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Jpn J Cancer Res. 1999 Feb;90(2):219-25.

Differential induction of apoptosis in B16 melanoma and EL-4 lymphoma cells by cytostatin and bactobolin.

Author information

1
Institute for Chemotherapy, M. C. R. F., Shizuoka.

Abstract

Most solid tumor cells are less sensitive to apoptosis induced by anticancer drugs than hematopoietic cancer cells. However, the mechanisms of the different responses to apoptosis in these cell types remain unknown. To explore this question, we used B16 melanoma and EL-4 lymphoma cells as solid tumor- and hematopoietic cancer-derived cell lines, and examined the effects of two apoptosis inducers, cytostatin and bactobolin, on both cell lines. Apoptosis in B16 cells was induced strongly by bactobolin, but weakly by cytostatin. In contrast, apoptosis in EL-4 cells was induced strongly by cytostatin, but weakly by bactobolin. While caspase-3 was activated upon induction of apoptosis in both cell lines, Ac-DEVD-CHO, a specific inhibitor of caspase-3, suppressed only the apoptosis in B16 cells. In B16 cells, cyclins E, A, and B1 were decreased by strongly apoptosis-inducing bactobolin prior to apoptosis commitment, but cyclin E was not decreased by weakly apoptosis-inducing cytostatin. On the other hand, in EL-4 cells cyclins D1, E, A, and B1 were decreased by strongly apoptosis-inducing cytostatin prior to apoptosis commitment, but neither cyclin A nor B1 was decreased by weakly apoptosis-inducing bactobolin. These results indicate that the dependency of apoptosis induction on caspase activity is different between the two cell lines. Furthermore, there may be an inverse correlation between specific cyclins and apoptosis induction in the two cell lines.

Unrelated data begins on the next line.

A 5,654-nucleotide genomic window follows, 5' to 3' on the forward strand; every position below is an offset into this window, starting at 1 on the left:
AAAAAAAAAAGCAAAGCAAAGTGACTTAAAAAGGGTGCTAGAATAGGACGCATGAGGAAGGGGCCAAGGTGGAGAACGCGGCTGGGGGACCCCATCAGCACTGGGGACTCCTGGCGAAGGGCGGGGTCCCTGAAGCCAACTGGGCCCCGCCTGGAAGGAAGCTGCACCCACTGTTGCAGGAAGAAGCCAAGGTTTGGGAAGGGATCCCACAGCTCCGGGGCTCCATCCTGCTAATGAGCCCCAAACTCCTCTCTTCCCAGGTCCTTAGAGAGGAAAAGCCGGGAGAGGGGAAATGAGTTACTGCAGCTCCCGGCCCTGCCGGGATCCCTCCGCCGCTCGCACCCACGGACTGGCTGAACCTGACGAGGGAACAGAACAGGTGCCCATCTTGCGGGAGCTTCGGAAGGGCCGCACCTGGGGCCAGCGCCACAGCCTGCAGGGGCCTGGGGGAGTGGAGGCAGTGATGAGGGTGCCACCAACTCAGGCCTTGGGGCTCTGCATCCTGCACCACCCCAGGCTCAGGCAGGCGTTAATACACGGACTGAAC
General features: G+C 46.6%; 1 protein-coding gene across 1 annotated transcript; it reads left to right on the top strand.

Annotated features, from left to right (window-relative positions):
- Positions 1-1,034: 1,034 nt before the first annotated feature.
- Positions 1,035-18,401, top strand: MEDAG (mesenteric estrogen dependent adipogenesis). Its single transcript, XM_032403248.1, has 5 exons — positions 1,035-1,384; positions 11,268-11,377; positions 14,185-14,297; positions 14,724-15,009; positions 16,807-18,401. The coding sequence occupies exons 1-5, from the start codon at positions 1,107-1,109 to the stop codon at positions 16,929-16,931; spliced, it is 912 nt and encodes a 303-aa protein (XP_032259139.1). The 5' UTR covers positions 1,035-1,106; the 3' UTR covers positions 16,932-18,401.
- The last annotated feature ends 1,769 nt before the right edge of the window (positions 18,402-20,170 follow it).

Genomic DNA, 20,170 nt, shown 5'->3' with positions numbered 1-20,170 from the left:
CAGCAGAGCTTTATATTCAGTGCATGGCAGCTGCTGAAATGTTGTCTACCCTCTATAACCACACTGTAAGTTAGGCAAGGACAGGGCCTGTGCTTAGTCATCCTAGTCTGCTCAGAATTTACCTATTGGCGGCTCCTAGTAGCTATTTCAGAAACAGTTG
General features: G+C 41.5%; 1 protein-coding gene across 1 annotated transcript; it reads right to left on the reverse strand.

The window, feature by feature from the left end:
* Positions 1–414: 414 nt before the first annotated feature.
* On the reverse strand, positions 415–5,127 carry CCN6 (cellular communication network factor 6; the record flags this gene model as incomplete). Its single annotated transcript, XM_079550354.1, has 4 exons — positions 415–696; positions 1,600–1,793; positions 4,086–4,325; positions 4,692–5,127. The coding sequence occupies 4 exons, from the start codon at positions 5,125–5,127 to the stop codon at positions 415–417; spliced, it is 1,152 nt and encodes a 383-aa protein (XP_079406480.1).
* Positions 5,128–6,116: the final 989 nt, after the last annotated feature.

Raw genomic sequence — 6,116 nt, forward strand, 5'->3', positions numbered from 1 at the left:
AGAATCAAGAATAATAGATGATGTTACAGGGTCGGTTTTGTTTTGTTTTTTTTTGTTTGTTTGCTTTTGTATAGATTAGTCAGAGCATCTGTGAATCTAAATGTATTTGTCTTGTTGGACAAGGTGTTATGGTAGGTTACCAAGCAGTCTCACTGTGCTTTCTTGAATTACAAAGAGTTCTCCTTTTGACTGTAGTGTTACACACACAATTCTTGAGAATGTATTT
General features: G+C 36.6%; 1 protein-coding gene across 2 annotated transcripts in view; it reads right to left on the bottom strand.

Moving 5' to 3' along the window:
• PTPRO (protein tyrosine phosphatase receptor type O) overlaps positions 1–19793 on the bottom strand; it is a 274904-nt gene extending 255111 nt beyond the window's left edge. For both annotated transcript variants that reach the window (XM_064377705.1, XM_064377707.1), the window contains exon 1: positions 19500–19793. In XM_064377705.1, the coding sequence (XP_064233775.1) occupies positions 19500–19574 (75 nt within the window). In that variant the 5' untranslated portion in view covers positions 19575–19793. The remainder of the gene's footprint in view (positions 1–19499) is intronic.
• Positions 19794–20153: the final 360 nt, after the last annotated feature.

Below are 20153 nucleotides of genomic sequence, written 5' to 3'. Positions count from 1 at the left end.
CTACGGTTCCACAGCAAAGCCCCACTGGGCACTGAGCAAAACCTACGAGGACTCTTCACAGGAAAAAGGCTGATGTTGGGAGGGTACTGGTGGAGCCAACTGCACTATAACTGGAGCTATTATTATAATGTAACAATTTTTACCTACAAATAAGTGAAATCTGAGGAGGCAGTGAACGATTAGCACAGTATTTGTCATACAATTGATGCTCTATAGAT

PMID:
10189893
PMCID:
PMC5926052
[Indexed for MEDLINE]
Free PMC Article

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